I leave you with the most informative 30 seconds on the website (so far). To demonstrate the dangers of observing the Sun without some kind of filter, Bob and Larry set to work reproducing the fabled ship-burning apparatus of Archimedes (also of Syracuse) by burning one sheet of paper and one dark leaf at low magnification. As Bob explains, this same burning would occur on your retina without something to greatly knock down the Sun’s brightness. I even found myself jumping rather anxiously at one intrepid observer trying to look through the eyepiece of Bob’s projecting scope. Solar safety (and eye safety in general) is no joke!

It’s as informative and definitive a video on solar safety as you’ll find on youtube, so feel free to pass the link along to any and all.

Barlow Bob’s Corner x 2 – The Sunspotter Solar Telescope & Activity For The Sunspotter Solar Telescope

The following two articles have been provided by Barlow Bob, founder & organizer of the NEAF Solar Star Party and regional event host & lecturer on all things involving solar spectroscopy. You can read more about Barlow Bob and see some of his other articles at

Barlow Bob’s Corner #1 – The Sunspotter Solar Telescope

Galileo demonstrated that the Sun rotated by observing sunspot movements and argued that, based on these imperfections on the surface of the Sun, that the Sun was not perfect. This statement angered the Roman Catholic Church during the Renaissance. The church stated that God was perfect – therefore, the Sun was perfect, without blemishes. Unfortunately, he lost his sight caused by illness. He might have lost his sight by observing the Sun through his telescope without a safe solar filter. However, there is now a safer way to observe the Sun.


The Sunspotter (image from

The Sunspotter Solar Telescope can be used to safely recreate Galileo’s solar observation. You can confirm this rate of rotation and observe that the number of sunspots change over the Solar Sunspot Cycle. The Astronomical League even has a Sun Spotters Observing Award.

The Sunspotter product is the safer solar telescope for observing sunspots.

This unique solar telescope projects an image of the solar surface on a small piece of paper. Sunlight passes through a lens and is reflected off three mirrors and passing through an eyepiece that projects the solar image on to a small piece of paper. A group of people of all ages can observe the solar image at the same time.

The Sunspotter creates an image of the Sun by eyepiece projection. After you align it with the Sun, light passes through the 61.7 mm objective lens, stopped down to 57.0 mm. It is reflected off of three mirrors into the 12.5 mm FL field lens.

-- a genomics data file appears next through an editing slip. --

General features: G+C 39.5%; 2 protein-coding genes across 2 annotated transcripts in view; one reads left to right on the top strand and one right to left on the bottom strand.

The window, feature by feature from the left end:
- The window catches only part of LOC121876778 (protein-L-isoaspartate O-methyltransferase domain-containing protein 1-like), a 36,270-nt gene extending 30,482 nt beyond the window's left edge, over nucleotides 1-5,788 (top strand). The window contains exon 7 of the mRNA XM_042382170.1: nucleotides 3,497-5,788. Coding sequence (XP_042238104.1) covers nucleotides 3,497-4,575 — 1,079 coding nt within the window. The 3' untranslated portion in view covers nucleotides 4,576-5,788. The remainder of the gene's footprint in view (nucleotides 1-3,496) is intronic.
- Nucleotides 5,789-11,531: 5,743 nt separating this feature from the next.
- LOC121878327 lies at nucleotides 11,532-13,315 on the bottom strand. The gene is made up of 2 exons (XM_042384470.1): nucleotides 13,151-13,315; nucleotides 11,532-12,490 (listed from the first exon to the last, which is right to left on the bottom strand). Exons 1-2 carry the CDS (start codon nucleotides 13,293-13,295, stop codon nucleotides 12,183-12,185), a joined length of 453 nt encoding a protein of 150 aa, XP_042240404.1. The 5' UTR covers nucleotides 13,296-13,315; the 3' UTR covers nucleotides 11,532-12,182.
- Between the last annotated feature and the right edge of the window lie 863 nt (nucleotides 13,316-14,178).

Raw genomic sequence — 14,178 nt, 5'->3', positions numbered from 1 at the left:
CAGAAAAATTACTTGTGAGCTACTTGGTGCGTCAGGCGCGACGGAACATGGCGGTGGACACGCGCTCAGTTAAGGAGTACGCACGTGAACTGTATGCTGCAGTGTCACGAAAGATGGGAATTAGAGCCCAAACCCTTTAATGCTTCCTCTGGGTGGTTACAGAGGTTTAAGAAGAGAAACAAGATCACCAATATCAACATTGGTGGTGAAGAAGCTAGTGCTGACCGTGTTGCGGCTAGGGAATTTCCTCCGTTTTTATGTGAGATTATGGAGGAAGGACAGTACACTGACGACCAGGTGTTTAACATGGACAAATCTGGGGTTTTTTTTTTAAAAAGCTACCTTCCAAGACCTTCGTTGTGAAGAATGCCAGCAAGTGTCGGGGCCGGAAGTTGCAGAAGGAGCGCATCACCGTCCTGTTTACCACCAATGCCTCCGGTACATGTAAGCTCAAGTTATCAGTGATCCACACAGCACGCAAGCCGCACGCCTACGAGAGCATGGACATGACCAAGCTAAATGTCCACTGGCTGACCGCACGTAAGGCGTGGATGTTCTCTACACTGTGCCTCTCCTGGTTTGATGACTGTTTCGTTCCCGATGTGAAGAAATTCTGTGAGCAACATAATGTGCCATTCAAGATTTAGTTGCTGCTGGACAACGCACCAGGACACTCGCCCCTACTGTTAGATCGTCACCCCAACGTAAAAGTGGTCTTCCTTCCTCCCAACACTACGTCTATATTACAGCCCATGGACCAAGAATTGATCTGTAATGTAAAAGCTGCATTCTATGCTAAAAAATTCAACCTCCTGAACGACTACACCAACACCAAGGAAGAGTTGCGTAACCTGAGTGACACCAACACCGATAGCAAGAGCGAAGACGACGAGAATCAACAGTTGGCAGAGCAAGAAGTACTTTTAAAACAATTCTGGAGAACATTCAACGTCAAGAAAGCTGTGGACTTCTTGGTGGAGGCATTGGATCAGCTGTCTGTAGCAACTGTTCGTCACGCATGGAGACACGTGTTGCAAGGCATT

A 3.5-inch image of the Sun, magnified 56 times, is projected on to a white viewing screen. You can observe features on the Sun, in all wavelengths of light, as they would appear in a small refractor. The triangle-shaped wooden telescope sits in a semicircle cradle. You can observe the Sun from 0 to 30 degrees.

When you reverse the telescope in the cradle, you can observe the Sun from 30 to 90 degrees.

This wooden folded-Keplerian telescope is constructed using techniques found in a fine piece of furniture. Perhaps the manufacturer should consider selling this product in a furniture gallery store. The Sunspotter appears to have been created by Al Nagler, in a seventh grade wood shop class, while the other students made salad bowls.

The Sunspotter was created for use in a classroom for a short period of time. However, to use it longer requires the ability to track the motion of the Sun across the sky. Upon arrival at a solar observing session, I set up a small canvas camp table on level ground. A two-foot-square thick piece of sturdy plastic or plywood is placed on the table, to create a stable platform. A television swivel stand sits on this platform. The Sunspotter is placed on the swivel stand, to create a simple mount to manually move the solar telescope to track the movement of the Sun.

You do not notice the movement of the Sun across the sky over a short period of time. However, you do notice the movement of the Sun at sunrise or sunset, when it is against the horizon. Kids of all ages are fascinated by the projected image of the Sun in the Sunspotter, dancing across the white viewing screen. Most people are surprised to see how fast the solar image moves across the viewing screen, caused by the rotation of the Earth under the Sunspotter. Students and teachers have taken a video of this movement of Earth for science projects.